Health Tips: Job Stress Could Lead to Diabetes

Health Tips: Job Stress Could Lead to Diabetes

It’s no secret that with policing often comes an unhealthy level of stress, and that stress can manifest itself in a multitude of physical conditions.

Stress, when combined with a lack of exercise (read, endless hours in a patrol car) and a regular diet of fried and high-carb foods (Big Mac’s and fries are not your friends), creates the perfect storm for type 2 diabetes.

If your family history doesn’t include type 2 diabetes, it may not even be something you’ve considered. In many cases, its symptoms go unnoticed. The Center for Disease Control and Prevention reports that 84 million American adults – which translates to 1 in 3 – are prediabetic.

“Of those with prediabetes, 90 percent don’t know they have it,” the CDC website states. “Prediabetes puts you at increased risk of developing type 2 diabetes, heart disease and stroke.”

Prediabetes is a condition that occurs when cells stop responding normally to insulin. The pancreas creates insulin and allows blood sugar into your cells for use as energy, according to the CDC. The prediabetic pancreas creates extra insulin to encourage cells to respond. But it eventually can’t keep up, causing blood sugar to rise. Without intervention, prediabetes will advance into a diabetic condition.

Stress and Diabetes

Most peace officers are familiar with the physiological response they experience when stress levels rise. Whether it’s chasing a bad guy, responding to a heated domestic-violence call, performing a death notification or rescuing drivers from the mangled wreckage of a collision, the human body prepares itself to take action.

You might have heard this called the fight-or-flight response.

“In the fight-or-flight response, levels of many hormones shoot up,” an American Diabetes Association article about stress states. “Their net effect is to make a lot of stored energy – glucose and fat – available to cells. These cells are then primed to help the body get away from danger.

“In people who have diabetes, the fight-or-flight response does not work well,” the ADA article continued. “Insulin is not always able to let the extra energy into the cells, so glucose piles up in the blood.”

Obviously the stress of policing isn’t always physical. Mental stress of the job affects the body the same way, the ADA noted. Long-term stress can be lead to a serious condition.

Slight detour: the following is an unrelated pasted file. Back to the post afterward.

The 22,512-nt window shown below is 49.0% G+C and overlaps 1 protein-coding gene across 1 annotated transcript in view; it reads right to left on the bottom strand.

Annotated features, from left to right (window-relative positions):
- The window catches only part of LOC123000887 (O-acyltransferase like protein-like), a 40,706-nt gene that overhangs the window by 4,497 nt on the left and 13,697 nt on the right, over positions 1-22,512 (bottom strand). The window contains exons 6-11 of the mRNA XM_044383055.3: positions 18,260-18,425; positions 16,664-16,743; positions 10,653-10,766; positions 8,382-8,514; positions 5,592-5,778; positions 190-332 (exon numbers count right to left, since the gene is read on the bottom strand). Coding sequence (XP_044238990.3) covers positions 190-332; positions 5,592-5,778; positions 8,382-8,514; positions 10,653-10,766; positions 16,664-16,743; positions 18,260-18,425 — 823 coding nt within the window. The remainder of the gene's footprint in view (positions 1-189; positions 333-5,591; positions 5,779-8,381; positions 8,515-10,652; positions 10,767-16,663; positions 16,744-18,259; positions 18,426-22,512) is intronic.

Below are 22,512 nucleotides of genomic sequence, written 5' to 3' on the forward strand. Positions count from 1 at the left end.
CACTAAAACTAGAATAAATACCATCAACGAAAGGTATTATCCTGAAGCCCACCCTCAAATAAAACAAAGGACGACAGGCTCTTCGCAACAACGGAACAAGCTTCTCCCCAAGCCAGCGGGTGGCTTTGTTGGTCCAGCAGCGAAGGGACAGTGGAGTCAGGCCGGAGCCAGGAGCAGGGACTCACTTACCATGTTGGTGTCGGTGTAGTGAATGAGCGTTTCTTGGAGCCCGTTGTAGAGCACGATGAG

“With mental stress, the body pumps out hormones to no avail,” the ADA article states. “Neither fighting nor fleeing is any help when the ‘enemy’ is your own mind.”

Not a Death Sentence

While it may sound like diabetes is an inevitable condition for those in the policing field, awareness and action can make all the difference in your long-term health. Unlike many medical concerns, discovering you are prediabetic is not something you have to simply accept. If you begin making changes immediately, you may be able to reverse the condition.

Together with the National Institutes of Health, the CDC conducted a research study of more than 3,000 prediabetic patients to determine how making certain changes affected their condition. Participants were assigned to three separate study groups:

  • Those who made a lifestyle change focused on losing weight and being more active, and did not take any medication,
  • Those who were given metformin, a medication used to treat diabetes, and
  • A placebo group who neither made changes nor took medication.

At the end of the three-year study, the results showed that those who made lifestyle changes cut their risk for type 2 diabetes by 58 percent. Those older than 60 reduced their risk by 71 percent. Patients who only took medication for their condition reduced their risk by 31 percent. Participants who did nothing saw no change in their condition.

As a result, the CDC established the National Diabetes Prevention Program, which helps individuals learn to make lifestyle changes and improve their prediabetes risk levels. This program is offered both online as well as in more than 70 locations in Kentucky.

While exercise and a healthy diet alone could make a significant impact for prediabetics, getting control of your stress also is imperative. In law enforcement, preventing or eliminating stress in your daily life isn’t necessarily a viable option. However, you can take strides toward changing how you handle stress as it comes.

Breathing exercises, progressive relaxation therapy and replacing bad thoughts with good ones all are recommended by the ADA.

“Some sources of stress are never going to go away, no matter what you do,” the article states. “Whatever method you choose to relax, practice it. Just as it takes weeks or months of practice to learn a new sport, it takes practice to learn relaxation.”  

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